Agile, Scrum, Waterfall, and CMMI Development

We are currently in the middle stages of the SDLC at work for a new application.  Our company operates under a number of different methodologies that have been merged together into a hybrid environment, (which is pretty common from what I hear).  There is no one perfect methodology – you have to take what you like from them and make it unique to how you want to operate.  The best way to describe our environment is Agile/Waterfall/Scrum/CMMI.  There is some disagreement on this subject.  Some may say that these are conflicting or opposed methodologies, while others find many simularities.

The largest influence over us is CMMI (Capability Maturity Model Integration), which is an approach for effective process improvement.  In order to be CMMI certified (we are currently level 3 and pursuing level 5), we have to adhere to and be audited on certain procedures and processes.  It requires that we complete things like project plans and risk analysis for each of our projects.  We also have to meet to approve each other’s projects, etc.

Although there are obvious difference between CMMI and Agile methods, they have a lot in common.  Agile requires us to complete activities such as requirements, specification, architecture, design, implementation, testing, deployment, and maintenance.  The CMMI tasks coordinate with and are incorporated with the Agile tasks.  Waterfall allows us to complete these tasks in a sequential process, with one step flowing down to the next.  We generally do not start on the next task until the first one has been completed.  (There is some overlap, but nothing goes out of order.)  For instance, we do not design while we are writing requirements.

Most recently, we have incorporated some of the Scrum (not to be confused with my hilariously embarrassing twitter typo “scum”) methodology into our process.  We started having daily, 15 minute long, Scrum meetings (or “Scrums”), with 1 person in charge, called the Scrum Master.  So far, we have noticed that these meetings are extremely productive and helpful to the team.  We created a wiki page on our Sharepoint site for the team to post their questions prior to the meetings and we have been going through everyone’s questions and answering them right there, on the spot, so that the developers can immediately incorporate the changes into their development (and me into my documentation).

As the lone writer at this company, I am an integral member of this team and I often have just as many questions as the application developers do.  I am writing the user manual as they are developing and even though we have written all of the requirements and use cases, I am still discovering things that need to be addressed while writing step-by-step instructions.  I find things like, modals that have not been mocked up, or incomplete processes in key functionality, etc.  I can’t imagine the tech writernotbeing a part of these meetings.

I like how we have the freedom to pick and choose the processes that we like from each of these different methodologies and create our own hybrid process.  I think we have taken the best elements from each and found what works for us.  We are a small company, and an even smaller software development team, so efficiency is crucial since some of us are wearing multiple hats.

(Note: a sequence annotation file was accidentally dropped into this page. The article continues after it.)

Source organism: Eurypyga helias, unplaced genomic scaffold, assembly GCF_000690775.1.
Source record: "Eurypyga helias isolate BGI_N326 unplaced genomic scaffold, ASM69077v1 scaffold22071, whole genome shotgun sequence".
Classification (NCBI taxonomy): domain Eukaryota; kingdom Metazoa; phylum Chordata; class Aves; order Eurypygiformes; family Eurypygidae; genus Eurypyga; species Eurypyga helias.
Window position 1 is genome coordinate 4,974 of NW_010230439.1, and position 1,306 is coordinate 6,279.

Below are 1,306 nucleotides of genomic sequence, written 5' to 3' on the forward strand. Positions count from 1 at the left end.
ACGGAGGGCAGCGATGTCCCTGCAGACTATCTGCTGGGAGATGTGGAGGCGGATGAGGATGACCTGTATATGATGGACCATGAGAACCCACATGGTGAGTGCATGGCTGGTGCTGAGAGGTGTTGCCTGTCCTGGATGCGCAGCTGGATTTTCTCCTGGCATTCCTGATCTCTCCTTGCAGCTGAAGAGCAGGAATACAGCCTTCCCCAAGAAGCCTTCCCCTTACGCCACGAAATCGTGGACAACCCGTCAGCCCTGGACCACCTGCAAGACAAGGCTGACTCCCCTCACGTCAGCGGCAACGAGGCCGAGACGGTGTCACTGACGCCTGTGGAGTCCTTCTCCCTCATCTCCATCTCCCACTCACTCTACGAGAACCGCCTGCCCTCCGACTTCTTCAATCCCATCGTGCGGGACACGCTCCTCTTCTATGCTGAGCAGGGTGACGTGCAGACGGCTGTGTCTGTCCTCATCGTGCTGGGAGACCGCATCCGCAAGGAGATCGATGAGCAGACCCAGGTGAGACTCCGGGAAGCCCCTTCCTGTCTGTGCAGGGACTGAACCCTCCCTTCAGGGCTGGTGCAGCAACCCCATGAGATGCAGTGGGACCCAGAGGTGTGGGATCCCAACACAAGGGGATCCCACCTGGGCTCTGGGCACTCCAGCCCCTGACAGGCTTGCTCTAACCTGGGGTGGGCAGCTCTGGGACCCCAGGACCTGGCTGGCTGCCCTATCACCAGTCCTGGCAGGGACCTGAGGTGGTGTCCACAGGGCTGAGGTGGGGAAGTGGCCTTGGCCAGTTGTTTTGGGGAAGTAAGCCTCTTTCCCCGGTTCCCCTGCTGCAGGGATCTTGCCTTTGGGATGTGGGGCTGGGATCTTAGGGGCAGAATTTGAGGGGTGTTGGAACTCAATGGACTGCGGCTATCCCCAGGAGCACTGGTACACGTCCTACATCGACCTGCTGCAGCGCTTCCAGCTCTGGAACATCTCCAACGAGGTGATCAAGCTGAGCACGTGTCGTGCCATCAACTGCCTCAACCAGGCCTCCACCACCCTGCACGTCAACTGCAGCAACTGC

Which methodology has your company adopted?  Are you in a hybrid environment like me?

Spring is in the air

Well, I’m back from my week in Florida and my week in Memphis and spent the last 2 weeks playing catch-up at work, at home, in my social life, etc.  I had a complete blast during my vacation and the conference.  It’s always so hard to come back to work and “the real world” after such a great time away.  I’m already trying to plan my next vacation and use the free flight vouchers that we got for switching our flight.  I’m thinking Vegas perhaps?  Any recommendations are welcome.

Since I’ve been back from the conference, I have been writing session summaries for Tech Writer Today Magazine, so I apologize, but I haven’t been blogging as much.  Things have been pretty crazy.  We just launched a new software release at work and we are in the beginning stages of development in a new application.  So much to do!

Since I am new to software, I am really enjoying seeing the entire product development life cycle.  This project is the first one that I will see start-to-finish.  I’m learning a lot about writing requirements and use cases, as well as doing wireframing (mockups) and designing the User Interface.  I love that since I work for such a small company, I am an integral member of the UI design team and get to have a say and an impact on what the application will do and how it will look.

I started using the program Balsamiq to do the mockups of the UI.  I’m finding the program to be incredibly easy and fun to use.  It’s a simple interface with a ribbon at the top that contains all of the UI elements and you just drag and drop.  It’s perfect for UI design because it isn’t so specific that developers will get hung up on the details of every little thing.

Aside from the fun new things I get to do at work, my husband and I have enjoyed some nice, unseasonably warm weather in Boston.  We had a few days in the 70’s and even 80’s (gasp!) before things cooled back down to the 40’s.  It’s given me hope that this Spring and Summer will be quite enjoyable here and will feel more like home to us.

Day 4 at the WritersUA Conference